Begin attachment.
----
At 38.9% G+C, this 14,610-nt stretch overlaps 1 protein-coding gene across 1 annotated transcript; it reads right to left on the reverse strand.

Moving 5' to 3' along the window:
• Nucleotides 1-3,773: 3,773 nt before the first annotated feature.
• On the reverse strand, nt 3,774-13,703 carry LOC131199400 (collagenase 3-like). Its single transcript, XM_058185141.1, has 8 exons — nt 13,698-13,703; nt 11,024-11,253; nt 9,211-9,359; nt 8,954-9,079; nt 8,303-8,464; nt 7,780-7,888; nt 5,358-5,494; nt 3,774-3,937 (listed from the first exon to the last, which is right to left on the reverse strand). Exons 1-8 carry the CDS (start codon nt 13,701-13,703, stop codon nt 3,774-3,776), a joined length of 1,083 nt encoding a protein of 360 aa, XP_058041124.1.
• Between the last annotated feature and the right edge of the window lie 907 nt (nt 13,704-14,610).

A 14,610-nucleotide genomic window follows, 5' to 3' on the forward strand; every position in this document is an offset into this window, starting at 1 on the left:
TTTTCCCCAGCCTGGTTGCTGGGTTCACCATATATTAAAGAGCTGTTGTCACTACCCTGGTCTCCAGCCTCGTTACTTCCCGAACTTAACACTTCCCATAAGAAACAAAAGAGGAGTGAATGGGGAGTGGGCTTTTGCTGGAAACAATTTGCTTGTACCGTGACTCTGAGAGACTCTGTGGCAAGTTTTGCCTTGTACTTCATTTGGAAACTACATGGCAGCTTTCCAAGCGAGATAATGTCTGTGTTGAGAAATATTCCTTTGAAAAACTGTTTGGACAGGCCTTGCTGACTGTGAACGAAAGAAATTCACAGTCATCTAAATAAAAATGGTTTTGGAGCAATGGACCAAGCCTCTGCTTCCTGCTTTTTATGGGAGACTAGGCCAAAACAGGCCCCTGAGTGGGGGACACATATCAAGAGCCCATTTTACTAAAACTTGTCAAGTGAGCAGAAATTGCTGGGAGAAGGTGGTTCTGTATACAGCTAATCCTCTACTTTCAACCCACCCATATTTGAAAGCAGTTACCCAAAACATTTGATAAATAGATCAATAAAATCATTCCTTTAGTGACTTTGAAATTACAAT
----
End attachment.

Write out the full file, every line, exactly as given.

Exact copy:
At 38.9% G+C, this 14,610-nt stretch overlaps 1 protein-coding gene across 1 annotated transcript; it reads right to left on the reverse strand.

Moving 5' to 3' along the window:
• Nucleotides 1-3,773: 3,773 nt before the first annotated feature.
• On the reverse strand, nt 3,774-13,703 carry LOC131199400 (collagenase 3-like). Its single transcript, XM_058185141.1, has 8 exons — nt 13,698-13,703; nt 11,024-11,253; nt 9,211-9,359; nt 8,954-9,079; nt 8,303-8,464; nt 7,780-7,888; nt 5,358-5,494; nt 3,774-3,937 (listed from the first exon to the last, which is right to left on the reverse strand). Exons 1-8 carry the CDS (start codon nt 13,701-13,703, stop codon nt 3,774-3,776), a joined length of 1,083 nt encoding a protein of 360 aa, XP_058041124.1.
• Between the last annotated feature and the right edge of the window lie 907 nt (nt 13,704-14,610).

A 14,610-nucleotide genomic window follows, 5' to 3' on the forward strand; every position in this document is an offset into this window, starting at 1 on the left:
TTTTCCCCAGCCTGGTTGCTGGGTTCACCATATATTAAAGAGCTGTTGTCACTACCCTGGTCTCCAGCCTCGTTACTTCCCGAACTTAACACTTCCCATAAGAAACAAAAGAGGAGTGAATGGGGAGTGGGCTTTTGCTGGAAACAATTTGCTTGTACCGTGACTCTGAGAGACTCTGTGGCAAGTTTTGCCTTGTACTTCATTTGGAAACTACATGGCAGCTTTCCAAGCGAGATAATGTCTGTGTTGAGAAATATTCCTTTGAAAAACTGTTTGGACAGGCCTTGCTGACTGTGAACGAAAGAAATTCACAGTCATCTAAATAAAAATGGTTTTGGAGCAATGGACCAAGCCTCTGCTTCCTGCTTTTTATGGGAGACTAGGCCAAAACAGGCCCCTGAGTGGGGGACACATATCAAGAGCCCATTTTACTAAAACTTGTCAAGTGAGCAGAAATTGCTGGGAGAAGGTGGTTCTGTATACAGCTAATCCTCTACTTTCAACCCACCCATATTTGAAAGCAGTTACCCAAAACATTTGATAAATAGATCAATAAAATCATTCCTTTAGTGACTTTGAAATTACAAT